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The Roe & Co. Distillery

If you’re ever in London and have an interest in modern art, the Tate Modern will be one of the first stops on your itinerary. The gallery is housed in the former Bankside power station, which was finally completed in 1963. It’s an imposing and overtly industrial structure that dominates the skyline. The power station was designed by Sir Giles Gilbert Scott, who was also responsible for the even more iconic Battersea power station, which featured on the cover of Pink Floyd’s Animals, released in 1977.

I’ve always been fascinated by these kind of buildings, their huge scale and the way they’re unapologetically at odds with their surroundings and I’m proud that we have our very own example of this type of construction here in James Street. The Guinness power house which was designed by FRM Woodhouse with credit also given to Sir Alexander Gibb and Partners.

The power house is a charming, yet symmetrically imperfect thing out of time. It was originally intended to be constructed in the 1930’s as part of a modernisation of the Guinness Brewery but was delayed due to the outbreak of the second world war. It was finally completed in 1948, two years after the death of Woodhouse and by which time, the architectural style of these types of constructions had moved on to another place.

Now, in 2017, the power station is about to be transformed into a whiskey distillery by Diageo Ireland under the brand name, Roe & Co. This follows a trend which has seen several distilleries open or planned nearby including, The Pearse Lyons Distillery, The Teeling Distillery, and the Dublin Liberties Distillery.

The Roe & Co. distillery will include a visitor’s centre which will focus on the life of distiller George Roe who ran a large distillery, also on James Street. Construction will begin in 2019, so the first batch of whiskey distilled on the site won’t be ready until 2022 possibly 2023. Diageo hopes that up to 50,000 people will pay a visit every year. The product itself is described as being, “made from finest hand-selected stocks of Irish malt and grain whiskies, aged in bourbon casks.”

Speaking back in January before planning permission was given, Colin O’Brien, the Operations Director of Diageo Ireland said: “The planned distillery will provide employment in the coming years – both at construction and operation stages. It will complement what is already the country’s most popular tourism offering, The Guinness Storehouse. This investment further demonstrates Diageo’s commitment to the growing vibrancy of The Liberties, one of the City’s most dynamic districts and the home of Irish Whiskey during the original golden age of Irish distilling. We are excited that the planned distillery will help revive the proud tradition of distilling in the Liberties.”

I spoke to Martin Duffy, co-producer at the Chicago Independent Spirt Expo and former Senior Master of Whikey for Diageo. He welcomed the news and feels that the Irish Whiskey market is ready for this kind of change – with a some caveats, “Irish whiskey is one of the fastest growing categories of whiskey in the world at the moment, so there is a market. There are a few catches to this, however, since it will take at least three years for any distillery to put out anything that can be called “whiskey”.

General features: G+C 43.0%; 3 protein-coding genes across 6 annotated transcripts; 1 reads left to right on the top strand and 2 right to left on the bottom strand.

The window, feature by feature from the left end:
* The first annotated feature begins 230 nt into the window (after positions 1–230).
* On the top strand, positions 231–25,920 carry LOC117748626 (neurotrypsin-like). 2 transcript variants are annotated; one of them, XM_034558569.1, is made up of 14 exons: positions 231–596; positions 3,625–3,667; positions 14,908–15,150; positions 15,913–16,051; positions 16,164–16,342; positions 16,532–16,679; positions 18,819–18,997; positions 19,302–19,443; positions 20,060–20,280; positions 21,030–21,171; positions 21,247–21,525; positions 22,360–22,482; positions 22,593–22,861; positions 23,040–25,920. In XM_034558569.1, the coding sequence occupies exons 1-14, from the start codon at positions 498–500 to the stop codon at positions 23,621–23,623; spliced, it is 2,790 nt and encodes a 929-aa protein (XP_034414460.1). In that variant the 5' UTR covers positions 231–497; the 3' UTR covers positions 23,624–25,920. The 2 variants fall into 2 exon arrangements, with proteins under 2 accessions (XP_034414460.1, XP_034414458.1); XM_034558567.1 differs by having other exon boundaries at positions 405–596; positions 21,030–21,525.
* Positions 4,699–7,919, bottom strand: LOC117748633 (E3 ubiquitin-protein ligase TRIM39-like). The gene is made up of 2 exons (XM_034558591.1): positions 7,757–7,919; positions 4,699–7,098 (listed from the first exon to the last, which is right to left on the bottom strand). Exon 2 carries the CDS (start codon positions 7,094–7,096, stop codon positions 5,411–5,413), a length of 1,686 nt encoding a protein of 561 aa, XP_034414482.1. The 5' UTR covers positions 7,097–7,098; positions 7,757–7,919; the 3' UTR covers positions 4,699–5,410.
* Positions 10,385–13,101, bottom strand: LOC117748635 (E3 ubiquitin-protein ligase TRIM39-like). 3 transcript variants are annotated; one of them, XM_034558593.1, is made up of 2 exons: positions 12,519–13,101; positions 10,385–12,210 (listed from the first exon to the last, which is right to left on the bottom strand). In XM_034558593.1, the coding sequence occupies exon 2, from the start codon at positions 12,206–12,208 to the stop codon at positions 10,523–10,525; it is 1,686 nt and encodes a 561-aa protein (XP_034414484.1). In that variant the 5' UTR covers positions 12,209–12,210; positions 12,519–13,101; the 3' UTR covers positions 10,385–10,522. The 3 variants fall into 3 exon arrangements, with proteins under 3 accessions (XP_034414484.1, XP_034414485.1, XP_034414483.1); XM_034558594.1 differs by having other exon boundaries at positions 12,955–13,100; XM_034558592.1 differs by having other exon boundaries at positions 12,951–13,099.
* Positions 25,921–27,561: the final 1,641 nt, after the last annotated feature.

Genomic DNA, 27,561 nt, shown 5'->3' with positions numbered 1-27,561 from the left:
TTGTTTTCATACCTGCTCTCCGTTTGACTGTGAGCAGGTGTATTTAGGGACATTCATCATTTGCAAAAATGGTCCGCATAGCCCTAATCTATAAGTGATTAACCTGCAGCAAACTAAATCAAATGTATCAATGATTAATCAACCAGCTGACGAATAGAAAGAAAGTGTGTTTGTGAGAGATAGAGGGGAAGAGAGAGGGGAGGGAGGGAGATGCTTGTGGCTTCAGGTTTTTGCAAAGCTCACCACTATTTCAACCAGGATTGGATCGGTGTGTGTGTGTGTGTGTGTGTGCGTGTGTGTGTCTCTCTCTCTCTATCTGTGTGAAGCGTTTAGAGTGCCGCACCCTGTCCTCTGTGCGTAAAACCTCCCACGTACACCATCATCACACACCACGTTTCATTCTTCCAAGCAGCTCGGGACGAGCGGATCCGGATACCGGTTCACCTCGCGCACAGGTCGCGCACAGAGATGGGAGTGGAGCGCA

“By that time, will Irish whiskey still be on a roll. It is also doubtful that most distilleries will put out a whiskey that young, so it could be even longer before you see any juice coming from these newer distillers, and perhaps less chance that the category will still be hot. Another fact is that much of the rise in sales of Irish whiskey is due to large sales in Jameson, which makes up about 80-85% of the Irish whiskey market. Another reason, however, for the growing number of new distilleries in Ireland could be that over the past 10 years there more native Irishman have rediscovered an industry that they once dominated.”

Martin also remembers his time in Dublin and its small but burgeoning Whiskey scene.  “There was a Irish Whiskey Appreciation Society, which was a small, but dedicated group of fans of Irish whiskey, both past & present. Since then, that group has grown. Dublin now hosts its own Whisky Live. Pubs see having a good selection of Irish whiskey on their back bar can boost tourist trade. Irish bartenders, connecting with fellow bartenders from the U.S. and around the world, have rediscovered whiskey cocktails.

“There is also an uptick in newer micro-breweries, which provides a perfect source of materials to distil whiskey (plus the beer, which can be produced quicker, provides needed revenue while your whiskey is maturing. Kind of a perfect storm, but hopefully everyone building a distillery now knows that producing an Irish whiskey is just half the battle. The other half will be promoting it and making a case why someone should drink your whiskey over one of the other new spirits in the pipeline.”

The final announcement for the distillery came after Dublin City Council gave the go-ahead. They felt that, “the development would provide a sustainable use for a currently disused part of the urban fabric, retaining part of the industrial heritage of the area. The granting of the application comes against the background of a resurgence in the Irish whiskey in recent years where exports have grown by over €215m over the past decade.”

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